From Madagascar to the world with a PhD in physics Madagascar to the world with a PhD in physicsWiida Fourie-Basson (Media: Faculty of Science)<p>​​​Hailing from a rural village in Madagascar, Dr Dina Miora's academic journey has taken her to South Africa and Germany and today she is employed as a postdoctoral scientist and image analyst at the Medical Research Council (MRC) <a href="">Laboratory of Molecular Biology</a> (LMB) in Cambridge, England.</p><p>When she walks over the stage to be capped with a PhD in Physics from Stellenbosch University (SU) and the Friedrich-Schiller University Jena during SU's March graduation ceremony, she has literally and figuratively navigated a long journey marked by overcoming more than one cultural and language barrier, as well as the occasional bouts of home sickness. </p><p>But despite these challenges, during her postgraduate studies she also established a non-profit organisation called <a href="">Itatra</a> with the aim of providing “a better and equal education for all" in Madagascar. According to recent surveys, the number of high school learners majoring in physics, chemistry, and mathematics in Madagascar have dropped from 11% to only 5% between 2007 and 2017. Moreover, the field of optics, her speciality, is not offered at higher education institutions or only offered as a minor subject. 'Itatra' is the Malagasy word for expansion.</p><p>In 2022 she organised a two-week outreach initiative called “Vision" to three high schools in rural Madagascar with the goal of helping learners to see and understand the world through a lens. Supported by funding from <a href="">SPIE</a> (the international society for optics and photonics) learners also received diffraction glasses, as well as fun activities with modular optics <a href="">educational kits</a> from <a href="">OpenUC2</a>. In 2023 she again reached out to the same schools with a <a href="">photo contest</a> to celebrate the International Day of Light. </p><p><strong>From Madagascar to South Africa and the world</strong></p><p>Dina grew up in the rural village Fenoarivo-Be, about 180km from the capital Antananarivo, from where she went on to study mathematics at the University of Antananarivo.</p><p>A lecturer introduced her to the opportunities offered by the <a href="">African Institute for Mathematical Sciences</a> (AIMS) in Muizenberg, South Africa. AIMS is a pan-African network of Centres of Excellence for postgraduate training in the mathematical sciences. </p><p>Participating in AIMS' structured master's programme in 2016, she was introduced to laser physics when she chose to pursue a physics-related project to localise single fluorescent molecules moving in time in noisy images. remove noise from microscopic images. Under the guidance of her study leaders, emeritus professor Erich Rohwer and Dr Gurthwin Bosman at SU's <a href="">Department of Physics</a>, she then obtained an AIMS/DAAD bursary to pursue an MSc in laser physics. Her project focused on the development of microscopical techniques to determine the 3D position and orientation of single molecules.  </p><p>During this time, she met Prof. Rainer Heintzman, head of the <a href="">Department of Microscopy</a> at the Leibnitz Institute of Photonic Technology in Germany, during a workshop of the <a href="">African Laser Centre</a>. According to Dr Bosman, he was so impressed with her work that they started talking about a possible cotutelle for her PhD – this is when a student is jointly enrolled at two universities and spends time at each university. </p><p>At the time, Dina says, the exposure was intense: “Prof. Heintzman was so knowledgeable, and I felt as if I knew nothing. At the same time the meeting made me gain a totally new perspective of the importance of my research."</p><p>For her PhD research, Dina developed new techniques to optimise the modelling of optical systems in order to improve the quality of microscopic images. To achieve that, one requires simulation techniques that are sensitive to images that may be distorted.</p><p>Dr Bosman explains: “An image is like a painting, and if one can determine well enough the width and thickness of the paint brush, then you can mathematically eliminate the impact of finite width and thickness and thereby retrieve a high quality and more accurate painting."</p><p>For her work at the MRC's Laboratory of Molecular Biology at Cambridge, she is involved with both research and hands-on projects: “We are currently working with a research group at the University of Cambridge that has developed a software code for tracking single molecules. My task now is to test the efficiency and accuracy of their software," she explains.</p><p>As image analyst, she also handles requests from biologists about image processing and analysis: “They take images of their samples with microscopes, and our task is to help them extract the information that they need from these images." </p><p>For overcoming the language barrier in her field of research, Dina says it helped to avoid Google translate as much as possible: “With research and studies, the language is quite standardised. I found it more effective in the long run to look for the definition of a difficult word in the same language, rather than falling back on Google translate." </p><p>Verbal communication in social situations was, however, a different matter: “I had to learn to be more observant and to understand the context and the culture. It really helped being in a community of people with similar interests and values because it provided a safe zone to practice the new language and immerse yourself in another culture."</p><p>She plans to continue her <a href="">outreach activities</a> to promote physics, chemistry, and optics at high schools in Madagascar: “I believe that education plays an important role in the development of my country. I will continue my outreach activities wherever in the world I find myself. If I happen to stay outside of Africa, I will like it if I can come back from time to time to give training on image processing and analysis," she concludes.</p><p><strong>On the photo above: </strong>Dr Dina Miora at the custom-built microscope set-up in the Department of Physics at Stellenbosch University. <em>Photo: Stefan Els</em></p><p><br></p>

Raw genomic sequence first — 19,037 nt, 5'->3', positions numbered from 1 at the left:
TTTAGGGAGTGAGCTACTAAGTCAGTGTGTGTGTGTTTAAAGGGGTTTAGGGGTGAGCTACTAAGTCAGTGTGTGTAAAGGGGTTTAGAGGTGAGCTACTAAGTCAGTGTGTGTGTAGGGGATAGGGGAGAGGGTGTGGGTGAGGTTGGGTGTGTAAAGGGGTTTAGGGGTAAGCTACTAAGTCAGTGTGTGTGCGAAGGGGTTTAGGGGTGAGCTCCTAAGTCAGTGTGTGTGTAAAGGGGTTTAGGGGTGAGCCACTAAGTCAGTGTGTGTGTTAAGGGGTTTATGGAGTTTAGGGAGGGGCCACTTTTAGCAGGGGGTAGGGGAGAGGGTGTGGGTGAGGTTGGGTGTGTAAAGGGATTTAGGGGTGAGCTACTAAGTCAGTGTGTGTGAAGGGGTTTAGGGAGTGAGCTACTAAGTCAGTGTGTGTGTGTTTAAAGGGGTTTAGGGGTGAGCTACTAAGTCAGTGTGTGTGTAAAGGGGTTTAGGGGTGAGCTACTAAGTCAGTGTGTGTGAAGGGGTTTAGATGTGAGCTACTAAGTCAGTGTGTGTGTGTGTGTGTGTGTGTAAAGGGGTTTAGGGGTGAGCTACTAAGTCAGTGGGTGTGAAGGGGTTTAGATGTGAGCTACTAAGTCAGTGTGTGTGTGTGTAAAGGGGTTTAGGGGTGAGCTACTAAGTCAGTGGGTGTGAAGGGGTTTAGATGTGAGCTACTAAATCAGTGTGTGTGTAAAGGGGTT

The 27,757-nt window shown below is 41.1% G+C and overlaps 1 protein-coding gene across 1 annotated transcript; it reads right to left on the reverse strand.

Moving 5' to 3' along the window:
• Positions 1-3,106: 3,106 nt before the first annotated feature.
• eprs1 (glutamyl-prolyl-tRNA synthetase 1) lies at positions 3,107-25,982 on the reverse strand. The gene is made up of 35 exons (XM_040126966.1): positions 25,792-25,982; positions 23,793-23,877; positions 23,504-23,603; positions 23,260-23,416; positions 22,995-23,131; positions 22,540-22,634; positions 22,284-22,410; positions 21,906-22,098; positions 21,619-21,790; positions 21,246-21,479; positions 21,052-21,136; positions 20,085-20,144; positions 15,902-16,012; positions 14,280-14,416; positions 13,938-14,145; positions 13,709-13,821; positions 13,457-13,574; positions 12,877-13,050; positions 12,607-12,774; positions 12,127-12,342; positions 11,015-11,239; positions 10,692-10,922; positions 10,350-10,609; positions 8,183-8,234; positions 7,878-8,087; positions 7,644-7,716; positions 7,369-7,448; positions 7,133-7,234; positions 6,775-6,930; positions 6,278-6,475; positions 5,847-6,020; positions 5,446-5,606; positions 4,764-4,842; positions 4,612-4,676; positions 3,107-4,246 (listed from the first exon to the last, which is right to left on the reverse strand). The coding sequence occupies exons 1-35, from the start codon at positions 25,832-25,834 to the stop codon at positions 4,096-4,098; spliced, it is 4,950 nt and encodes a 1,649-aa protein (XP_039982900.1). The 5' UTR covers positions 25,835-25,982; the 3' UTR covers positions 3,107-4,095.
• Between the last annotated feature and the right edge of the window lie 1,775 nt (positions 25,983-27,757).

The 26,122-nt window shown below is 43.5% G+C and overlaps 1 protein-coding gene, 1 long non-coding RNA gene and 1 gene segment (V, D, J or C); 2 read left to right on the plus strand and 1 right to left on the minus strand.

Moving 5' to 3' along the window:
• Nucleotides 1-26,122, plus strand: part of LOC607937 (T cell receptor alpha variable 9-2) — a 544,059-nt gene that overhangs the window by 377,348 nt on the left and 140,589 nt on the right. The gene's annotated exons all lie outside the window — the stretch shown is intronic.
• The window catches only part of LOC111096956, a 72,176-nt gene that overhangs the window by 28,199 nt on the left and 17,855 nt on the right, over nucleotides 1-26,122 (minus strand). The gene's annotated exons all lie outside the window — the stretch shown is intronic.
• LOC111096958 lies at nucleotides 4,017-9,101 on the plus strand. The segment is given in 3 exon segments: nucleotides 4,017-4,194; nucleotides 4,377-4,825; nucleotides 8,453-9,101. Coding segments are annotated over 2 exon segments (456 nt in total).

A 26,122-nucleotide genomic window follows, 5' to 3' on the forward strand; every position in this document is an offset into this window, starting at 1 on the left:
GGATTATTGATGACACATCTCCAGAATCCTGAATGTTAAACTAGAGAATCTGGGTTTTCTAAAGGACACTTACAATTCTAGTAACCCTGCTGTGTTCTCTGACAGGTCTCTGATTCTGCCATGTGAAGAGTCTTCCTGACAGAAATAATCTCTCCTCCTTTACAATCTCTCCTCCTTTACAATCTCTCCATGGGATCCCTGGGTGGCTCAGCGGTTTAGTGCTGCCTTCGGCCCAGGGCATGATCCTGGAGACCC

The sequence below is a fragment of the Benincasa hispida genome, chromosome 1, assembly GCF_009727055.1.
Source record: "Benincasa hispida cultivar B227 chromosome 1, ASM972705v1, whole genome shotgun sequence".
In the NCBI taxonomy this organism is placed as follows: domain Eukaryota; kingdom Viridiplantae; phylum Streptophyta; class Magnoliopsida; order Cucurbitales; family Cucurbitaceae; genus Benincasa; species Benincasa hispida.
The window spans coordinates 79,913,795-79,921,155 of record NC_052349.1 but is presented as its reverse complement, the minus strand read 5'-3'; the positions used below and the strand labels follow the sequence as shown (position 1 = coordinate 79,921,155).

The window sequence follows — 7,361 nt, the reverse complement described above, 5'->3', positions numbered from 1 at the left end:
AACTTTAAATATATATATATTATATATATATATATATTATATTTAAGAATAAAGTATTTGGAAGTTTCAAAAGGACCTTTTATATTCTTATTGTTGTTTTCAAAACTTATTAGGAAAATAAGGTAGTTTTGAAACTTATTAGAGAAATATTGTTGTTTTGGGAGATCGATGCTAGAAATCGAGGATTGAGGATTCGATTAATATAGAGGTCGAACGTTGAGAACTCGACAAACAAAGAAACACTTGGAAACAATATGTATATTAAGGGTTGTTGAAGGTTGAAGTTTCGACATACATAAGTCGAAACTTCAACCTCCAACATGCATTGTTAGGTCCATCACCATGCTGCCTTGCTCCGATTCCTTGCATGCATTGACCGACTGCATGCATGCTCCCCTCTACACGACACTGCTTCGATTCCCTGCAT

​ Motsepe Foundation donates R800 000 to SRC-driven initiatives​ Motsepe Foundation donates R800 000 to SRC-driven initiatives Lynne Ripppenaar-Moses<p style="text-align:justify;">​The Students' Representative Council (SRC) of Stellenbosch University (SU) recently received a donation of R800 000 from the Motsepe Foundation to spend on SRC-driven initiatives that benefit students. The cheque handover took place at an event held in Sandton in Johannesburg.<br></p><p style="text-align:justify;">The SU SRC was one of a number of student governance structures at 26 universities across South Africa to benefit from the overall donation of R30 million made by the Foundation.<br></p><p style="text-align:justify;">SRC President Phiwokuhle Qabaka, and Thulani Hlatshwayo, Coordinator: Student Governance at SU, received the cheque from Dr Precious Moloi-Motsepe, CEO and Co-Founder of the Motsepe Foundation, and Dr Rejoice Simelane, Executive Director at Ubuntu-Botho Investments and non-executive Director of African Rainbow Capital Proprietary Limited. Hlatshwayo works in the Unit for Student Governance in the Centre for Student Life and Learning, which forms part of the Division Student Affairs (DSAf).<br></p><p style="text-align:justify;">The donations form part of several financial commitments the Foundation has made to SRC-driven initiatives focused on student debt, student mental wellness, and gender equality efforts and women's wellbeing – all issues that align with the Foundation's work. <br></p><p style="text-align:justify;">In an invite issued to the SU SRC by Melissa Anthony, Manager: Education and Projects at the Motsepe Foundation, the Foundation believes that SRCs play “an important role in ensuring a balance between students' academic performance and their social support".</p><p style="text-align:justify;">“Whilst the Motsepe Foundation has initiated several interventions to support the access, throughput and wellbeing of our bursary recipients, we believe that supporting student-led initiatives adds value to the various interventions deployed by diverse stakeholders," wrote Anthony.<br></p><p style="text-align:justify;"><em>​Photo: SU's SRC President (third from the left), Phiwokuhle Qabaka, and Thulani Hlatswayo (far right), Coordinator: Student Governance in the Unit for Student Governance, received a cheque donation of R800 000 from Dr Rejoice Simelane (far left), Executive Director at Ubuntu-Botho Investments and non-executive Director of African Rainbow Capital Proprietary Limited, and Dr Precious Moloi-Motsepe, CEO and Co-Founder of the Motsepe Foundation.</em></p>